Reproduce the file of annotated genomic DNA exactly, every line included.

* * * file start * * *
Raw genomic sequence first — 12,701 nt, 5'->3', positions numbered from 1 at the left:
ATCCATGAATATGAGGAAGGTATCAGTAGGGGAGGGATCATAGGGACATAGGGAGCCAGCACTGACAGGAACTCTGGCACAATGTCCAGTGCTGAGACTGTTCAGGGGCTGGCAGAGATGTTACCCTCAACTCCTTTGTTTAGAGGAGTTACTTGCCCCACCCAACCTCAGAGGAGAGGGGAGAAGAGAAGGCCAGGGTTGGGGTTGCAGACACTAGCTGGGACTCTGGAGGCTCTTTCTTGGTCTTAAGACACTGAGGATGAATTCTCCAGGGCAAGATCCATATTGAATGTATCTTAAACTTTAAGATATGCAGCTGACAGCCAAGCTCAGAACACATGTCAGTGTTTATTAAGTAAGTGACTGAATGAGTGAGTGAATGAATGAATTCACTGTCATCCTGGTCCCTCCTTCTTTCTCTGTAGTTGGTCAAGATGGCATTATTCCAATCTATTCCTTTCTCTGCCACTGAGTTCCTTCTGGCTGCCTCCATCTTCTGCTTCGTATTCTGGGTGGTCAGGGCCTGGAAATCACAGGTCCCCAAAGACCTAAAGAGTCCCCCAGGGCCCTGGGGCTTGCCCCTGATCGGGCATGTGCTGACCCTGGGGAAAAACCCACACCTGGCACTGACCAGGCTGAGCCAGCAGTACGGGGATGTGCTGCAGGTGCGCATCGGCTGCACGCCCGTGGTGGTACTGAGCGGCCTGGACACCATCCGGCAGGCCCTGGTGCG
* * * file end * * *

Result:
Raw genomic sequence first — 12,701 nt, 5'->3', positions numbered from 1 at the left:
ATCCATGAATATGAGGAAGGTATCAGTAGGGGAGGGATCATAGGGACATAGGGAGCCAGCACTGACAGGAACTCTGGCACAATGTCCAGTGCTGAGACTGTTCAGGGGCTGGCAGAGATGTTACCCTCAACTCCTTTGTTTAGAGGAGTTACTTGCCCCACCCAACCTCAGAGGAGAGGGGAGAAGAGAAGGCCAGGGTTGGGGTTGCAGACACTAGCTGGGACTCTGGAGGCTCTTTCTTGGTCTTAAGACACTGAGGATGAATTCTCCAGGGCAAGATCCATATTGAATGTATCTTAAACTTTAAGATATGCAGCTGACAGCCAAGCTCAGAACACATGTCAGTGTTTATTAAGTAAGTGACTGAATGAGTGAGTGAATGAATGAATTCACTGTCATCCTGGTCCCTCCTTCTTTCTCTGTAGTTGGTCAAGATGGCATTATTCCAATCTATTCCTTTCTCTGCCACTGAGTTCCTTCTGGCTGCCTCCATCTTCTGCTTCGTATTCTGGGTGGTCAGGGCCTGGAAATCACAGGTCCCCAAAGACCTAAAGAGTCCCCCAGGGCCCTGGGGCTTGCCCCTGATCGGGCATGTGCTGACCCTGGGGAAAAACCCACACCTGGCACTGACCAGGCTGAGCCAGCAGTACGGGGATGTGCTGCAGGTGCGCATCGGCTGCACGCCCGTGGTGGTACTGAGCGGCCTGGACACCATCCGGCAGGCCCTGGTGCG